Aerosols Called “Iberulites” in the Sahara Could Help Decode Climate Change

by Tanya Thomas on Oct 6 2008 12:33 PM

 Aerosols Called “Iberulites” in the Sahara Could Help Decode Climate Change
“Iberulites” – it’s the new type of aerosols that scientists have identified from the Sahara desert that they say could be useful in studying climate change and the relevant atmospheric reactions from Earth.
The characterization was made by scientists from the Soil Science and Geopharmacy Research Group of the University of Granada in Spain.

Researchers have insisted that such iberulites form in the troposphere from mineral small grains emitted from desert soils and bordering regions, burst into the atmosphere in a chaotic way, collect water vapor which becomes condensed and make up little rain drops.

Scientists point out that the Sahara is a powerful emitter of atmospheric dust, which travels to the Amazon and Caribbean regions, including Florida, also reaching the North of Europe, Israel and even the Himalayas.

Such mineral grains, which contain iron, calcium, sulphur and sometimes phosphorus, fertilize the soil, forests and plankton of the oceans, lakes and seas they go through.

Such small drops of water and mineral dust grow in size as they collide with others and capture more dust, and are subject to characteristic hydrodynamic processes.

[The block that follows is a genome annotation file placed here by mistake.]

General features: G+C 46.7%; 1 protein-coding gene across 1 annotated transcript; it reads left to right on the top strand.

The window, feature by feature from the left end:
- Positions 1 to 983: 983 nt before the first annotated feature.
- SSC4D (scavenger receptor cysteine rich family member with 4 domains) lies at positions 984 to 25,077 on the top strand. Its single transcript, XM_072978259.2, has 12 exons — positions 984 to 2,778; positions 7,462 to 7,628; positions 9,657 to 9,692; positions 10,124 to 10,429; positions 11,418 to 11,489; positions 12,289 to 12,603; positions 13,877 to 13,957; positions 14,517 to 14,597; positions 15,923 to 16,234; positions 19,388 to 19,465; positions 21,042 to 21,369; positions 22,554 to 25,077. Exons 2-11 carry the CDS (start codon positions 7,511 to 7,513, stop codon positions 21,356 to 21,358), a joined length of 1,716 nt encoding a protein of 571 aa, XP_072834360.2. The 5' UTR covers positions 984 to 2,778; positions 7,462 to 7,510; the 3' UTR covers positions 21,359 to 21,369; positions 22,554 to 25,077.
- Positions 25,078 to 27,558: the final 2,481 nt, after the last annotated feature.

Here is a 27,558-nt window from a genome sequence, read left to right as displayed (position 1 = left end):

As they get dry, they are swept away by powerful air drafts.

During this trip, which can take several days, the iberolites experience a series of physical-chemical reactions and processes simultaneously, such as the incorporation of SO2 from volcanic areas (the Canary Islands), or the adhesion of planktonic organisms, virus and marine salts in the surface of the immature iberulite as they get close to the Atlantic area of Portugal, Morocco and the Gulf of Cadiz.

Hydrodynamic processes, mechanically generated in such minuscule water and dust drops, form the shape of the artifact until it becomes a new atmospheric aerosol particle called iberulite with a vortex, quite similar to a micro spherulite.

The researchers have pointed out that, obviously, "the fact that they have been collected in Granada does not exclude that, due to gravity, the biggest ones also fall in the Earth’s surface before arriving here".

According to Jesus Parraga Martinez, of the Department of Edaphology and Farming Chemistry of the University of Granada, "The relevance of the discovery is that the atmosphere sends us a ’present’ manufactured by her, which tells us that the law of nature is able to create very beautiful and internally structured shapes from chaos in spite of the turbulent environment in which they are created".

The research has fully revealed the mechanisms for the formation of iberulites, which could be useful as environmental or paleoclimatic markers, or to change the models of radioactive transference in the atmosphere.


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